Diabetes mellitus in cats is much the same as type 2 diabetes in humans – overweight, sedentary individuals are most at risk.
Cleo came to see us for her annual check a few months ago and we were concerned to find that she had shed nearly a kilo since we had last met. That’s 10% of her bodyweight! Her carers told us that her appetite was greater than ever and they’d noticed that she was up at the sink looking for water much more often. Burmese are more at risk for diabetes than other breeds so we were immediately suspicious that Cleo had developed diabetes.
Because we were anxious to confirm our suspicions and to rule out other diseases we ran her blood tests in our lab at Canberra Cat Vet. While her kidneys, liver, blood count and electrolytes were normal her blood glucose was high. She also had a urinary tract infection, which is very common in cats with diabetes because bacteria thrive in the sugary urine.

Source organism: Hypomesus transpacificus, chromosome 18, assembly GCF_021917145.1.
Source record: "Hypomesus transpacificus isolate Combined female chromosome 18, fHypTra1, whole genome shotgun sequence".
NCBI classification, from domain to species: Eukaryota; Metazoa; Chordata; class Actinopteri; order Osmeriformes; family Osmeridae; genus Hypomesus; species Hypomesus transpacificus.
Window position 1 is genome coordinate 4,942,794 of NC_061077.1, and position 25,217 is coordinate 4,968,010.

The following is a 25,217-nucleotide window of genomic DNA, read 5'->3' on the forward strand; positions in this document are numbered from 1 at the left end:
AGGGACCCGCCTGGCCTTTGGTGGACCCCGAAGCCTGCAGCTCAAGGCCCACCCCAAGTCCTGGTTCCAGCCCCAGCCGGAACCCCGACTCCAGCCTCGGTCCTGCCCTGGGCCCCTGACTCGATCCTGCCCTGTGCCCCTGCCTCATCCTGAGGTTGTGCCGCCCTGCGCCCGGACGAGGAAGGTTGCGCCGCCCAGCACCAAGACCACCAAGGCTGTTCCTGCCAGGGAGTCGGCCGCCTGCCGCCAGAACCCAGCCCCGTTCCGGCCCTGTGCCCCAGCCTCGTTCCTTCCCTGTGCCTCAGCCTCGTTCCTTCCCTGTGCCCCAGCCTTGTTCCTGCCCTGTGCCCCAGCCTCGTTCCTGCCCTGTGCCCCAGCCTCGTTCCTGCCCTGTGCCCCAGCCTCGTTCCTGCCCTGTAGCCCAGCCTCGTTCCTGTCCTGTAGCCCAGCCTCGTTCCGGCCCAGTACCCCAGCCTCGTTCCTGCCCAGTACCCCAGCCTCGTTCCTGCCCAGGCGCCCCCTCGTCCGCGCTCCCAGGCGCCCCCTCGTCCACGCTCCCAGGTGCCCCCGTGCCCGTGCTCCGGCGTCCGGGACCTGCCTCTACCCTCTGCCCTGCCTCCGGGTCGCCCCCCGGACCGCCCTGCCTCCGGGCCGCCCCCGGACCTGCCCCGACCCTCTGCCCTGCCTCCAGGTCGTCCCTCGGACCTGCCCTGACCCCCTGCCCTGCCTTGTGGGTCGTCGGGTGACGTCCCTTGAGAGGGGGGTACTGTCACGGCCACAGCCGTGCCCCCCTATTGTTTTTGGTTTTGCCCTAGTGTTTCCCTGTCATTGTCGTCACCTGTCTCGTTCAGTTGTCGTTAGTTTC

Cleo started on insulin that night. Although her carers had never given injections before they were soon experts. They waited until she was eating her special high protein diet and slipped the tiny needle under her skin. Cleo didn’t bat an eyelid.
Once they were all in the routine and the urinary infection had cleared we retested her blood glucose levels and adjusted the dose. If diabetes in cats is caught early and the diet adjusted many go into remission. The remission is more durable if the cat is back to a healthy lean weight.